TV Notes: New Orleans series ‘True Detective’ debuting on HBO
With HBO’s “Treme,” set in and filmed in New Orleans, having ended its four-season run Dec. 29, the network will debut another New Orleans series, “True Detective,” at 8 p.m. Sunday.
The police drama’s eight-episode first season, also shot in and around New Orleans, stars Matthew McConaughey, Woody Harrelson, Michelle Monaghan and Michael Potts. Potts portrayed feared assassin Brother Mouzone in HBO’s “The Wire” (2002-2008), but is on the right side of the law in “True Detective.”
“Detective Sgt. Maynard Gilbough is a veteran detective, at least 15 years as a detective, a state investigator, he’s divorced with one child, and he’s known as a pretty inscrutable detective,” Potts said Thursday from New York. “Very, very smart or cerebral, as they would describe him, and very, very diffcult to read. He knows how to break down suspects, he’s incredibly patient, he knows what questions to ask, what sort of physical clues to look for from a person. Very heady, very smart, very probing.”
The detective is called in on a re-opened 1995 murder case initially thought solved by the original detectives, Martin Hart and Rust Cohle (Harrelson and McConaughey).
“Around 2002, another crime very similar, that same sort of MO as the one we thought was solved, they started recurring,” Potts explained. “The same types (of killings) in the same areas. The similarities were too much of a coincidence to ignore.”
Potts was in New Orleans off and on from March through June, and calls his experience fanastic.
“I had a great time. As I tell people when they ask now, I say, ‘Everything you heard, it’s absolutely true. They weren’t lying. The food is really that good, the French Quarter, all of that, absolutely true.’” Potts said he was there for some mild spring weather days, and some of June’s hot, humid ones, but that most of his scenes were shot inside.
“We had two exterior shoots. Most of ours were interiors in the interrregation room, one in a cemetery in the lower Ninth in the evening,” he said. “They had had some snake wranglers, I think, on set to make sure it was clear, because I know on one shoot that Matthew and Woody were on, they were in the swamp and had to have an alligator removed.
“And then we did have a final shoot when we wrapped our work which was in the swamp, but it was mostly just bugs. I think they had pretty much cleared out the area.”
“It was Nick’s (the writer’s) idea to have a new location, a new case, and a new cast every season.”
Back in New York, Potts returned to Broadway’s “The Book of Mormon,” a project he’s been involved with for five years. He plays Mafala Hatimbi in the Tony-winning musical.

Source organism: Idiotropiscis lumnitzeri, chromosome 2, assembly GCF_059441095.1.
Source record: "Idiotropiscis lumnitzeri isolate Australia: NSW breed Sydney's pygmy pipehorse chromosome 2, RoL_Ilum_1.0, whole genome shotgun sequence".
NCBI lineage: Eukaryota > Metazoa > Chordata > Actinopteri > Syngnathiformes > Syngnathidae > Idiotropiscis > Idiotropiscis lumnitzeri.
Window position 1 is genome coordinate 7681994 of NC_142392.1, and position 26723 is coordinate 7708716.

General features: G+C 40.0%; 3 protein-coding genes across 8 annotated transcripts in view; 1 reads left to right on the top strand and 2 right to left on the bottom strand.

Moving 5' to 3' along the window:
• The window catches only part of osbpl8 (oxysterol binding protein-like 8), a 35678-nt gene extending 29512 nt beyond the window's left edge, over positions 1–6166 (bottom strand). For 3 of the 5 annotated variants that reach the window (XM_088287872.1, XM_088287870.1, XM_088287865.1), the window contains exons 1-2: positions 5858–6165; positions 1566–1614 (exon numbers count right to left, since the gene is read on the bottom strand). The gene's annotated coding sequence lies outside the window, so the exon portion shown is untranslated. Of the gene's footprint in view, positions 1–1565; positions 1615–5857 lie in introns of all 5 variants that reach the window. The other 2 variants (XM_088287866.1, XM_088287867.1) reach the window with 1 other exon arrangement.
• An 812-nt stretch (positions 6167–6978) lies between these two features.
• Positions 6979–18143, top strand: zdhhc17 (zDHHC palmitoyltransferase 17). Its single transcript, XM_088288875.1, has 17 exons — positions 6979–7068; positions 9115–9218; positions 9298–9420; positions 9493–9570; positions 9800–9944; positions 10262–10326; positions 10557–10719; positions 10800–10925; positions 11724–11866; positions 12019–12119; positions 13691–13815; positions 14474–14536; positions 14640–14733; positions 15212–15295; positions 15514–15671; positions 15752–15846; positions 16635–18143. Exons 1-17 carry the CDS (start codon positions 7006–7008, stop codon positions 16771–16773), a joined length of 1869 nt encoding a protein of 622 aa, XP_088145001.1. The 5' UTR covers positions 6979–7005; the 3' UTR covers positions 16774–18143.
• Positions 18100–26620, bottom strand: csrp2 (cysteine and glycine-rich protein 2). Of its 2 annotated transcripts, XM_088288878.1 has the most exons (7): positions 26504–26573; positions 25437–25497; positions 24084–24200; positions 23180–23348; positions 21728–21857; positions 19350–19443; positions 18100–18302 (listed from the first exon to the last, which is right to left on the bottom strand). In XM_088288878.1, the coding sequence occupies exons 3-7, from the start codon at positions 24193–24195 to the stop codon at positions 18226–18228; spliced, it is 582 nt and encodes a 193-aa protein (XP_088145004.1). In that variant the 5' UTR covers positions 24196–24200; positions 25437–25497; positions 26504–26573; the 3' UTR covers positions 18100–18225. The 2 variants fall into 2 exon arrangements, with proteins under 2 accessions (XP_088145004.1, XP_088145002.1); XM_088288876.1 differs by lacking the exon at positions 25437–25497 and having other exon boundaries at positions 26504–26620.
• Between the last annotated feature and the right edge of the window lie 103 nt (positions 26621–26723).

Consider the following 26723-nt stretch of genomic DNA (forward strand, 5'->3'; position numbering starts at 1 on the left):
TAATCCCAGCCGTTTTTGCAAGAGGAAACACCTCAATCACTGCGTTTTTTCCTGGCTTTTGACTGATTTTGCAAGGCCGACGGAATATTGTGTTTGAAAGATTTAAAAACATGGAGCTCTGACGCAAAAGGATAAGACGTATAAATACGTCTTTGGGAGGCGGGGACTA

“It’s a great show and it’s an amazing cast,” Potts said of the “Mormon” show. “Such a smart, funny and sweet show, and controversial.”
Viewers can also look for Potts in an upcoming episode of the New York-shot CBS police drama “Blue Bloods.”
Meanwhile, Tim Hanks, who oversees security at the University of Louisiana at Lafayette’s New Iberia Research Center, plays two roles in “True Detective.”
Hanks worked behind the scenes as a technical advisor to the series’ producers and also picked up a speaking part in the sixth episode.
Another ULL connection in the series is that Harrelson’s character is a former USL baseball player, so some USL items show up on screen. Harrelson wears a USL graduation ring and Monaghan, who plays his wife, occasionally wears a vintage USL baseball jersey.
Hanks worked as a Louisiana State Police trooper in Acadiana for 20 years, including 14 years as a detective.
“I was able to help the producers nail down the details,” he says in a news release.
LPB screening ‘Sherlock’
Louisiana Public Broadcasting’s British Dramedy Society will host a free screening of the first episode of Season 3 of “Masterpiece: Sherlock” at 2 p.m. Sunday at LPB’s studios, 7733 Perkins Road.
“Sherlock” stars Benedict Cumberbatch and Martin Freeman. In addition to the screening, there will be refreshments and door prizes.
To RSVP, email Brits@lpb.org, or call (225) 767-4276.
Nussbaum leaves WBRZ
Meteorologist Dave Nussbaum has left WBRZ, Channel 2 to join WWL-TV in New Orleans.
Nussbaum’s last day on the air in Baton Rouge was Friday. Starting next week, he’ll be the weather anchor on WWL’s noon and 5 p.m. newscasts.
Nussbaum worked at WBRZ for 10 years.
“I will continue to post weather updates for South Louisiana on my Facebook Pages, Twitter Page and my weather blog too,” Nussbaum said in a Facebook post Thursday. “You can also watch my weather updates on WWL’s website, too.”
The ULL Office of Communications and Marketing contributed to this column. Television stations with news about programming, on-air reporters or personalities should email firstname.lastname@example.org.